Astronomers identify rare binary brown dwarfs, Astronomers working on the results of the “first light” of a newly launched telescope in Chile have found opportunities that lead to the identification of a rare dark brown binary brown dwarf system.
SPECULOOS ‘mission is to explore planets around extremely cold dwarfs, a category that includes stars and the smallest objects in existence called “brown dwarfs”.
Brown dwarfs are “star-shaped” objects, i.e. they are smaller than stars but larger than a planet.
Chocolate dwarfs cannot support the synthesis of hydrogen in helium, a process that feeds light from normal stars such as the sun.
Astronomers estimate that this extremely cold dwarf must accommodate large populations of nearby rocky planets, which may be habitable, which offer many opportunities to explore various atmospheres and climates.
One example is the TRAPPIST-1 7-planet system discovered by members of the same team.
Shortly after the construction of the first SPECULOOS telescope and during test observations, the team was directed to the famous brown dwarf 2MASSW J1510478-281817, renamed 2M1510, in the constellation Libra. Astronomers identify rare binary brown dwarfs.
SPECULOOS observations have received a clear signal directing researchers to speculate that 2M1510 could be two brown dwarfs, not one that orbits each other.
During the first test observations, we changed one of our telescopes to become the famous brown dwarf. But suddenly the object seemed dim for about 90 minutes, indicating that the object was getting dark.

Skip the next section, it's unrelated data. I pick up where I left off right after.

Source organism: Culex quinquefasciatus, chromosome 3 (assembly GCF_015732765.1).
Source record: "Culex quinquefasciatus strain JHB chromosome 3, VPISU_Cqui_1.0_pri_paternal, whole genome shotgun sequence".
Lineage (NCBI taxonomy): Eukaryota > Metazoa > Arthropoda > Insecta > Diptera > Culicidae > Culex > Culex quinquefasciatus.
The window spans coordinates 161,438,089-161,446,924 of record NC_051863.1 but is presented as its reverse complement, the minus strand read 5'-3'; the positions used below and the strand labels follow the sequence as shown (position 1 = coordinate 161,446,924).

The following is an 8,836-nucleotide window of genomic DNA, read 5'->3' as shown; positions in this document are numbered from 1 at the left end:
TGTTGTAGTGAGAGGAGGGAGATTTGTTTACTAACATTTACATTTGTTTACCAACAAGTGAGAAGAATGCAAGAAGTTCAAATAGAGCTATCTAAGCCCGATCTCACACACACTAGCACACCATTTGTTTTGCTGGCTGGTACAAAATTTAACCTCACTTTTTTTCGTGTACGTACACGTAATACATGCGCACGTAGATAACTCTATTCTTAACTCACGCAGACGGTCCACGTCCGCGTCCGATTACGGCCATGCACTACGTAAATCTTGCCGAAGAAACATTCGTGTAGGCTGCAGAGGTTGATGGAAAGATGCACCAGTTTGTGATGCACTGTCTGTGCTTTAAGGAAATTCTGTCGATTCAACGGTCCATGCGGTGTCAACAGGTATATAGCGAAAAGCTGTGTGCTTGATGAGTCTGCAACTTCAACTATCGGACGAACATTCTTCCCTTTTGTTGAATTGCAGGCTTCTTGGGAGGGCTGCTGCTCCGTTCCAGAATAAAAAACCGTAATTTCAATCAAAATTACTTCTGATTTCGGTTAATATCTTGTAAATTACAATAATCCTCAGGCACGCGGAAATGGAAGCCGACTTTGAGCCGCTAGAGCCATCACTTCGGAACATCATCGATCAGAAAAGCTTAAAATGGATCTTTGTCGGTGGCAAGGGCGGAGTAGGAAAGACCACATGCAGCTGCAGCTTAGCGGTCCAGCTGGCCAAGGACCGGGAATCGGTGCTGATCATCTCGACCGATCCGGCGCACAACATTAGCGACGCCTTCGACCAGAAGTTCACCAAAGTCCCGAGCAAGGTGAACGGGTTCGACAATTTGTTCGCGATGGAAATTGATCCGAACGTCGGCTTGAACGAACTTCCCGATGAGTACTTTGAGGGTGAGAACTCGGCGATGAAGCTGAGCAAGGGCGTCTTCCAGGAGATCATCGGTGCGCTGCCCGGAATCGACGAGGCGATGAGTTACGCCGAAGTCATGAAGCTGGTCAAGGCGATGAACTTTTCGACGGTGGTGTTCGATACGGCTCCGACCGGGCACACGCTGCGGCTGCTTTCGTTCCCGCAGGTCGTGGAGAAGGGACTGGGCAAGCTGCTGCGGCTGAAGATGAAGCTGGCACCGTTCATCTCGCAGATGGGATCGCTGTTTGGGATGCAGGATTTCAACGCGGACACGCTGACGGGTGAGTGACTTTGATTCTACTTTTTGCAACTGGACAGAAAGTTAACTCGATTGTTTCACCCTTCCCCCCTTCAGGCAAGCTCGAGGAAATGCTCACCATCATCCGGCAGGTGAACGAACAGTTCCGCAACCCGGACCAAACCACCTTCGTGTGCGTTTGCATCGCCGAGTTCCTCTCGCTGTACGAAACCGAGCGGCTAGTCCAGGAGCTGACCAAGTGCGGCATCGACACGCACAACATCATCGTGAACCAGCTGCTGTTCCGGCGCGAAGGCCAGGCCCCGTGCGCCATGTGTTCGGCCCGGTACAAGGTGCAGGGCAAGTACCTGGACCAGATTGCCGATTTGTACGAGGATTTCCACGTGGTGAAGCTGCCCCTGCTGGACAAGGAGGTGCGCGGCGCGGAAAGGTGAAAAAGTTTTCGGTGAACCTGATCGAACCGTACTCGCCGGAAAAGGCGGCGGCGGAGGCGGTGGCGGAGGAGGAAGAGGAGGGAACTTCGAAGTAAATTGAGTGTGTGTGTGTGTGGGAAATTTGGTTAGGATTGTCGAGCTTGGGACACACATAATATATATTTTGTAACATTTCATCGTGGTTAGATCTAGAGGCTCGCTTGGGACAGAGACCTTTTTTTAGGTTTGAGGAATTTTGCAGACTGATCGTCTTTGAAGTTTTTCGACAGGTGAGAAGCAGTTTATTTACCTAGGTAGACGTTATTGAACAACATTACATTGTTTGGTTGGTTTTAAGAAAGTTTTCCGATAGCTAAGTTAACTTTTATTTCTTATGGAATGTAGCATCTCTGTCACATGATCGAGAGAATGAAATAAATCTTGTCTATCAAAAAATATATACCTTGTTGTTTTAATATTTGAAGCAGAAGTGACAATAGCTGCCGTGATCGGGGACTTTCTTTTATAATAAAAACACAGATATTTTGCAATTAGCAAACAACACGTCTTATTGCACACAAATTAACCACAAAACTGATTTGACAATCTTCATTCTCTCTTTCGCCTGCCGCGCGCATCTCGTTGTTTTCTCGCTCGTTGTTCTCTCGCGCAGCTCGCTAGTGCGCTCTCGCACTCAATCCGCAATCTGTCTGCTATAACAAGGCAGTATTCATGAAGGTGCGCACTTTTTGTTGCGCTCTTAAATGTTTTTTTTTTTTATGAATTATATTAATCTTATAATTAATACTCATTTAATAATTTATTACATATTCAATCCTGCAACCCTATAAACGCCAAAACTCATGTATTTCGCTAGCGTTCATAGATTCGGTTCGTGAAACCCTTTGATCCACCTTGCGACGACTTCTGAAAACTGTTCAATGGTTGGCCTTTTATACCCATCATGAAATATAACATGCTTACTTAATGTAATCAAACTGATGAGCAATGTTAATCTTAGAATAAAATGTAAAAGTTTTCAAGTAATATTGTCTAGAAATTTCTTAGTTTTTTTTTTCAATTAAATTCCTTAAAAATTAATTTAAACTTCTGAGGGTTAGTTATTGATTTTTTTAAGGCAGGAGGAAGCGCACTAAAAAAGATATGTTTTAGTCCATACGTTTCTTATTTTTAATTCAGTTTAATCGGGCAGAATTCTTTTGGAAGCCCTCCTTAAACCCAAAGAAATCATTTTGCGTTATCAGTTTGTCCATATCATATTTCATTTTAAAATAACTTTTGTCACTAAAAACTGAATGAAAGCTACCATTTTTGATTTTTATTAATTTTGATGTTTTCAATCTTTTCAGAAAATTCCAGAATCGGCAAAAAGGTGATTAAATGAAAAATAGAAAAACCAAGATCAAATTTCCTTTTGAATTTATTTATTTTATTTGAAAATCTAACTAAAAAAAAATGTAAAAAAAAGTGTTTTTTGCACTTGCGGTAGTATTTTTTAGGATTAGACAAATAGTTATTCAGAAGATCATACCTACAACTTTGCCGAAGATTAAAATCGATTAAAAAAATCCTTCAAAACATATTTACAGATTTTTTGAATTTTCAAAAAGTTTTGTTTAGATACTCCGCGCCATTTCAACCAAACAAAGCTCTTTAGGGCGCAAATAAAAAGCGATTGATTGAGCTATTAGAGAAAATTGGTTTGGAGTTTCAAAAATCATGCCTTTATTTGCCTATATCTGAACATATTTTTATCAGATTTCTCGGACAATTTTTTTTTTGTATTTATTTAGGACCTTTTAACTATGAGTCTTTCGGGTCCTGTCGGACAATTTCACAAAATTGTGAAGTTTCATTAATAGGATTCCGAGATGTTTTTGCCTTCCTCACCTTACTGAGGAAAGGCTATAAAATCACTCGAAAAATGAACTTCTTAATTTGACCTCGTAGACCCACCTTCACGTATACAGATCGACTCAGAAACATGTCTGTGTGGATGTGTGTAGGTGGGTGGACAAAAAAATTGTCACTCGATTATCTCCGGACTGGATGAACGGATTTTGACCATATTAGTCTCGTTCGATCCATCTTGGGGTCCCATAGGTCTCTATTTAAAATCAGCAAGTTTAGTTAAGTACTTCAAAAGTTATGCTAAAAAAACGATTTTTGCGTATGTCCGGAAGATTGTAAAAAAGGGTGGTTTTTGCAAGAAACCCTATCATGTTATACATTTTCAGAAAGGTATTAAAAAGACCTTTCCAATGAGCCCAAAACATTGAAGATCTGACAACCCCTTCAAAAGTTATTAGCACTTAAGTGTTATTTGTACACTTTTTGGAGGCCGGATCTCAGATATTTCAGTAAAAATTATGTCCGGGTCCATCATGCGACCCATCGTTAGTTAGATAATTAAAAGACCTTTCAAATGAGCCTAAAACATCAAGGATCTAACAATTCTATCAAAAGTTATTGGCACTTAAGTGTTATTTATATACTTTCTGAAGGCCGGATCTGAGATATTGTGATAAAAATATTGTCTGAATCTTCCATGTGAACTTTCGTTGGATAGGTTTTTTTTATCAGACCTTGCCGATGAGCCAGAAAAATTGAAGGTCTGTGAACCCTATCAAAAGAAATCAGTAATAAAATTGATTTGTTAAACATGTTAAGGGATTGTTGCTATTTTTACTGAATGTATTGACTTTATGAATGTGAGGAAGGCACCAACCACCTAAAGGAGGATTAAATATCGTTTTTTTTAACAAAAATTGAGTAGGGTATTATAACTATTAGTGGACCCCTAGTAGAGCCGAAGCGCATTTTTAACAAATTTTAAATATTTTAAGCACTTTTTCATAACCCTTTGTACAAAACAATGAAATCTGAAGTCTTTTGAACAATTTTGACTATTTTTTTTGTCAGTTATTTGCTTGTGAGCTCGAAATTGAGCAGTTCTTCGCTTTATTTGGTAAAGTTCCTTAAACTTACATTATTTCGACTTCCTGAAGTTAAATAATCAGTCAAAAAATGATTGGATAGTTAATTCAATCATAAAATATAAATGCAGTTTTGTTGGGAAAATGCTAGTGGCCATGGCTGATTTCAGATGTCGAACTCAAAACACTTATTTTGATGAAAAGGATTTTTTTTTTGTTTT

Researchers can confirm their hypothesis with two more powerful telescopes, the 10-meter biscuit telescope in Hawaii and the very large 8-meter telescope in Chile.
VLT is based on the same object as the SPECULOOS telescope used for observation. Keck and VLT have sensitive spectrometers through which celestial bodies can be measured.
In the case of 2M1510, astronomers recognized the speed of two brown dwarfs as they moved around them.
Detection of dark dwarfs is very rare, despite other systems that have been identified so far.
With this system, astronomers can directly measure the radius and mass of brown dwarfs, which are the fundamental dimensions for theoretical models. Astronomers identify rare binary brown dwarfs.
2M1510 is also special because thanks to its membership in the narrow group of young stars, Argus Mobile Group, it is one of the few chocolate gnomes of a certain age.
By bringing together all these elements, we can test theoretical models of how brown dwarf cools, a model that is more than 30 years old.